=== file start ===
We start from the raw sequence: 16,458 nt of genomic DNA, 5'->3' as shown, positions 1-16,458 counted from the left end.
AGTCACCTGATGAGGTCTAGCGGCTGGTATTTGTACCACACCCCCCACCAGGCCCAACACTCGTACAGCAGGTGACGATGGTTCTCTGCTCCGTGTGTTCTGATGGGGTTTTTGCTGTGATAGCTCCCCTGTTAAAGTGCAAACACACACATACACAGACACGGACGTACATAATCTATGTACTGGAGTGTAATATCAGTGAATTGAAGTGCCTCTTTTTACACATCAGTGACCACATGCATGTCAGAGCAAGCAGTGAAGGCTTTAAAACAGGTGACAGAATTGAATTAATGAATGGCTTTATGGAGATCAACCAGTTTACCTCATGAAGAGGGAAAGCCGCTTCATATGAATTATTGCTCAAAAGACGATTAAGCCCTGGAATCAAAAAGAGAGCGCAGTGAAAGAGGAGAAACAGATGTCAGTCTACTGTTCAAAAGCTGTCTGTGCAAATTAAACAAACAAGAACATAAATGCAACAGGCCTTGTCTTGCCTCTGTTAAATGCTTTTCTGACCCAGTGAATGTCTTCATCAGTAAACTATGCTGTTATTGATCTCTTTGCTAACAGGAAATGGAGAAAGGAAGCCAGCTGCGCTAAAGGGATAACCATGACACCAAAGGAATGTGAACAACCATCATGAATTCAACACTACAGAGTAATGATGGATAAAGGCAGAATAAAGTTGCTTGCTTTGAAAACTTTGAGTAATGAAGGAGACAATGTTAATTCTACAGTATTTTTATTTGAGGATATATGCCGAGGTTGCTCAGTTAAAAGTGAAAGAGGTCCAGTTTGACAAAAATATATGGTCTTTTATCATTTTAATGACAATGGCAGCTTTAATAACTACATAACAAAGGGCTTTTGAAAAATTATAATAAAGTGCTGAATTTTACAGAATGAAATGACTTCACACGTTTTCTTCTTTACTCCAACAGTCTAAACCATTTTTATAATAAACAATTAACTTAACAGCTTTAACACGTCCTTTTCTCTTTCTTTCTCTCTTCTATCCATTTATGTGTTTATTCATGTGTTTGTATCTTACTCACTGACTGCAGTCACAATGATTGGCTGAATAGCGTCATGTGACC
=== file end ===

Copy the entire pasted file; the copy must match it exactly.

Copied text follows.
We start from the raw sequence: 16,458 nt of genomic DNA, 5'->3' as shown, positions 1-16,458 counted from the left end.
AGTCACCTGATGAGGTCTAGCGGCTGGTATTTGTACCACACCCCCCACCAGGCCCAACACTCGTACAGCAGGTGACGATGGTTCTCTGCTCCGTGTGTTCTGATGGGGTTTTTGCTGTGATAGCTCCCCTGTTAAAGTGCAAACACACACATACACAGACACGGACGTACATAATCTATGTACTGGAGTGTAATATCAGTGAATTGAAGTGCCTCTTTTTACACATCAGTGACCACATGCATGTCAGAGCAAGCAGTGAAGGCTTTAAAACAGGTGACAGAATTGAATTAATGAATGGCTTTATGGAGATCAACCAGTTTACCTCATGAAGAGGGAAAGCCGCTTCATATGAATTATTGCTCAAAAGACGATTAAGCCCTGGAATCAAAAAGAGAGCGCAGTGAAAGAGGAGAAACAGATGTCAGTCTACTGTTCAAAAGCTGTCTGTGCAAATTAAACAAACAAGAACATAAATGCAACAGGCCTTGTCTTGCCTCTGTTAAATGCTTTTCTGACCCAGTGAATGTCTTCATCAGTAAACTATGCTGTTATTGATCTCTTTGCTAACAGGAAATGGAGAAAGGAAGCCAGCTGCGCTAAAGGGATAACCATGACACCAAAGGAATGTGAACAACCATCATGAATTCAACACTACAGAGTAATGATGGATAAAGGCAGAATAAAGTTGCTTGCTTTGAAAACTTTGAGTAATGAAGGAGACAATGTTAATTCTACAGTATTTTTATTTGAGGATATATGCCGAGGTTGCTCAGTTAAAAGTGAAAGAGGTCCAGTTTGACAAAAATATATGGTCTTTTATCATTTTAATGACAATGGCAGCTTTAATAACTACATAACAAAGGGCTTTTGAAAAATTATAATAAAGTGCTGAATTTTACAGAATGAAATGACTTCACACGTTTTCTTCTTTACTCCAACAGTCTAAACCATTTTTATAATAAACAATTAACTTAACAGCTTTAACACGTCCTTTTCTCTTTCTTTCTCTCTTCTATCCATTTATGTGTTTATTCATGTGTTTGTATCTTACTCACTGACTGCAGTCACAATGATTGGCTGAATAGCGTCATGTGACC